Tuesday, July 7, 2009

More data on changing consumption patterns

As a follow-up on a previous post about the changing availability of various foods, where I showed that we'd been following the experts' advice yet getting less healthy, here are some graphs on actual consumption -- not just using availability as a proxy. I've cobbled them together from various editions of The Statistical Abstract of the United States, which has a chapter on food, health, and nutrition.

They only go back to 1985, but the overall pattern is the same -- we've been doing what we were told to do. The higher incidence of heart disease and obesity cannot be blamed on our not eating what the experts bullied us to eat. All the data are per capita consumption, and all units are in pounds. Since the picture is basically the same as before, I don't have anything new to say. The graphs below are to show that consumption data confirm what the availability data suggested.

See Notes at the end for what separate categories are lumped into larger ones, e.g. "animal fats and oils." Click picture to enlarge.


1. Animal fats / oils includes butter, lard, and tallow. Vegetable fats / oils includes margarine, shortening, and salad dressing.

2. Lower-fat milk includes anything but whole -- 2%, 1%, fat-free, etc.

3. Lunchmeat cheeses include American and Cheddar, while Pizza cheeses include Italian and Mozzarella.


  1. Aloha Agnostic. Please check out my latest blog post and tell me what you think....I recently found a blog written by Tom Naughton, the guy who made the movie "Fathead," which was a response to the movie "Supersize Me."

    He did a little research into one of the biggest studies ever conducted by the National Institute of Health (NIH) in conjunction with the AARP, which has than been used as one of the primary "Studies" cited by countless articles, columns and news reports regarding "animal fats cause cancer" propaganda.

  2. Karl Smith, not a crank like you and Mangan (I keed, I keed), says the diet experts have no idea what they're talking about. He's just as dismissive of the people who think the problem is carbs as those who think its calories or fat though.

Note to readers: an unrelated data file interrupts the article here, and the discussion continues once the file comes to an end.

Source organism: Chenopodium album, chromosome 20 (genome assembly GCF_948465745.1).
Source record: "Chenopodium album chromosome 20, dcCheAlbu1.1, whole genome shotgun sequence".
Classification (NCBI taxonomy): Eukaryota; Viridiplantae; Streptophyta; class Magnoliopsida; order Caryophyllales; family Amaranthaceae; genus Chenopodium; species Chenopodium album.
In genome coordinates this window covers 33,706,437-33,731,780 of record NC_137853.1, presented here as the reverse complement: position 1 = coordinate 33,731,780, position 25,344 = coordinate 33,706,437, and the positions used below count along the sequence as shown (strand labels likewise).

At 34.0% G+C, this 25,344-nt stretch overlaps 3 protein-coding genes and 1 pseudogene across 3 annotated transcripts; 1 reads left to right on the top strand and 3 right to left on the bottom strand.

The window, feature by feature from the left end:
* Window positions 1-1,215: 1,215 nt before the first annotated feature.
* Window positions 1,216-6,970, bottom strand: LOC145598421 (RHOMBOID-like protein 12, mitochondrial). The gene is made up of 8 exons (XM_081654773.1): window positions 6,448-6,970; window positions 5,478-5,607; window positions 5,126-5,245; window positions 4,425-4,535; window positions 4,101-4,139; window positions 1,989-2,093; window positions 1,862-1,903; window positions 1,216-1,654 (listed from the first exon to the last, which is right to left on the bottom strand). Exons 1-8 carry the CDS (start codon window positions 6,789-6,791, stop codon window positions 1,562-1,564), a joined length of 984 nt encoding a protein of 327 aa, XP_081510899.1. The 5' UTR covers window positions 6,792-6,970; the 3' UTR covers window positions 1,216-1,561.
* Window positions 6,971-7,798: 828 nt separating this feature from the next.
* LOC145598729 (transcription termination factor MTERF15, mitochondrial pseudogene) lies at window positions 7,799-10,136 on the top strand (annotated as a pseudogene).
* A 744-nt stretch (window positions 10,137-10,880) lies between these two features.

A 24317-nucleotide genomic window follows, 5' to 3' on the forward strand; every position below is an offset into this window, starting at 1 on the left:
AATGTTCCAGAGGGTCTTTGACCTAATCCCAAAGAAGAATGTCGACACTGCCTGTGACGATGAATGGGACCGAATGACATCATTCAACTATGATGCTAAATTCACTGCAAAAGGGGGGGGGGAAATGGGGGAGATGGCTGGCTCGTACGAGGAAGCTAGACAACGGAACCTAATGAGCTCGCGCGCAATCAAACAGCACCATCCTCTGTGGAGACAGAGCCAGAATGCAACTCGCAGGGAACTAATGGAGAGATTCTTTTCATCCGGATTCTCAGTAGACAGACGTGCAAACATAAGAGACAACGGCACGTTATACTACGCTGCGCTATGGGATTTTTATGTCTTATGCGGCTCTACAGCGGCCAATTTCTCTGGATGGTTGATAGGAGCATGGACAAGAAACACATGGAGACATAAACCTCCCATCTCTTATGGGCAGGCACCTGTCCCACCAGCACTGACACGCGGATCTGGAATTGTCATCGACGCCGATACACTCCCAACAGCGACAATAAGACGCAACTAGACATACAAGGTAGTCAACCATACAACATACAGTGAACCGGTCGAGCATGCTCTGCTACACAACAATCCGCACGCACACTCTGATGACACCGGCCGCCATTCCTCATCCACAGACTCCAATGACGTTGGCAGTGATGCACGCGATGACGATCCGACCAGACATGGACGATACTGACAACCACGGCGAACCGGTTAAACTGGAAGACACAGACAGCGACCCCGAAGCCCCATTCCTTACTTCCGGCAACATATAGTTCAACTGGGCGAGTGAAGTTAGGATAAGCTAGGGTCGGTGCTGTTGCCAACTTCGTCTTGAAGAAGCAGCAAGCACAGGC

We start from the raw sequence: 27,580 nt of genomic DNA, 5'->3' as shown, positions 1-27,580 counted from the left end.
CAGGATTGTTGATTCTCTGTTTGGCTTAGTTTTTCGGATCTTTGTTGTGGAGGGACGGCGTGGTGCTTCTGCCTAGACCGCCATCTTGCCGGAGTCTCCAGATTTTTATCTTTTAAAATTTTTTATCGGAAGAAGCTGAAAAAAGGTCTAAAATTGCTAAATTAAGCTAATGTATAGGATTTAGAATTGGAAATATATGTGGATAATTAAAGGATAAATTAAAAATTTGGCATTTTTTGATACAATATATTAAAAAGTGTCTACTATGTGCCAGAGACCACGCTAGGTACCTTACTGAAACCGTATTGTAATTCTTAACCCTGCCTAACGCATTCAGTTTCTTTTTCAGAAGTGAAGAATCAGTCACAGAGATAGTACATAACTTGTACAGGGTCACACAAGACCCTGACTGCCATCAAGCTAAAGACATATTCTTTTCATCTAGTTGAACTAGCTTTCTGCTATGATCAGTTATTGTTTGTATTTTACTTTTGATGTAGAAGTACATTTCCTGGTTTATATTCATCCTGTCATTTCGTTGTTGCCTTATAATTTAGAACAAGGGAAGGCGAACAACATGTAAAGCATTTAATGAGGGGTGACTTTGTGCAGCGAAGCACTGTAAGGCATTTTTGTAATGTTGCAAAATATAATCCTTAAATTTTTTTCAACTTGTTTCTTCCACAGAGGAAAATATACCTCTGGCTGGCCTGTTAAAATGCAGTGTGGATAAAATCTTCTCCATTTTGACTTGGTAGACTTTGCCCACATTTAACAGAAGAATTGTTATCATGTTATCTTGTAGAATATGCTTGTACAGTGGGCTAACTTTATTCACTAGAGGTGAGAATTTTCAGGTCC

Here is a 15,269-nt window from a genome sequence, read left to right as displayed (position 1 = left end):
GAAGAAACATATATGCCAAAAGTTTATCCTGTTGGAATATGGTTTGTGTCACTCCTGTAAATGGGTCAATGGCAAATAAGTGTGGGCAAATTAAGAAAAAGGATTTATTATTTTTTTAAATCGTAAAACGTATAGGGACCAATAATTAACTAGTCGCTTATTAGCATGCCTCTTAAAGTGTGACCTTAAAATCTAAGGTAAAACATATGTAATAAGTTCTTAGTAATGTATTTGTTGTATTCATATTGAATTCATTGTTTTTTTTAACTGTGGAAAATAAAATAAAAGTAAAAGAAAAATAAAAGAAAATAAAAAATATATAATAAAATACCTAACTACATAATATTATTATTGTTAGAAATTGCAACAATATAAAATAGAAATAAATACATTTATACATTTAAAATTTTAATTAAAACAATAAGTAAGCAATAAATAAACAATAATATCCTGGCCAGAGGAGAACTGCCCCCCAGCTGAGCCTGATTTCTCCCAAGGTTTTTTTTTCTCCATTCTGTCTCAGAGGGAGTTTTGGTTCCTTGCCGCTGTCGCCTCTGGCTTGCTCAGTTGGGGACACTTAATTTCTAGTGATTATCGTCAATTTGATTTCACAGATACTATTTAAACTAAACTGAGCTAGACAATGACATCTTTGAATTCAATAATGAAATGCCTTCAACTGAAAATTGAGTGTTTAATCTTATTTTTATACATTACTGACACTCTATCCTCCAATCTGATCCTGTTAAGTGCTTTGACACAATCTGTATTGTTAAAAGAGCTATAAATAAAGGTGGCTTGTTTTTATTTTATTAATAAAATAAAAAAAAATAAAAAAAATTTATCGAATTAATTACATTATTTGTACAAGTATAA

3. Well then he doesn't know what regulates fat storage -- almost all due to insulin, which responds to glucose, which increases because of carb intake. (And protein intake, but that also stimulates glucagon, which has the opposite effect of insulin, so it's mostly a wash.)

    He's trying to triangulate, but he's still wrong.

  4. Dear Agnostic: Have you considered the logic of the ecological fallacy in your inferences? You can read about it on the Wikipedia.

  5. You're an idiot. To reiterate, though: these two series of graphs test the hypothesis that if we follow the experts' advice, then we'll become healthier.

    We've followed the experts' advice, yet heart disease and obesity rates are worse than before.

    You can read about first-order logic on the Wikipedia.

  6. Agnostic

    Isn't the point that following the advice once lots of other people are already following the advice changes the efficacy of the advice. The trick with shares is to buy before everyone else does and sell before everyone else does. Maybe something similar applies with food. Why? Because high demand inevitably leads to more intensive farming methods, and these will change the character of the meat.

    I remember when we were being told to eat less red meat and more salmon. At the time, salmon was relatively lean. But the need to provide massive amounts of salmon led to intensive salmon farms. The salmon were kept in a confined space, therefore couldn't move as much, therefore became "couch potatoes". Being in such closer proximity they needed more antibiotics to suppress illnesses.

    Has anyone compared the nutritional content of, say, wild Alaskan salmon, with factory farmed salmon? What are the results?

    If I'm right, the best meat to eat will be Moose, Elk and other relatively rare foods.


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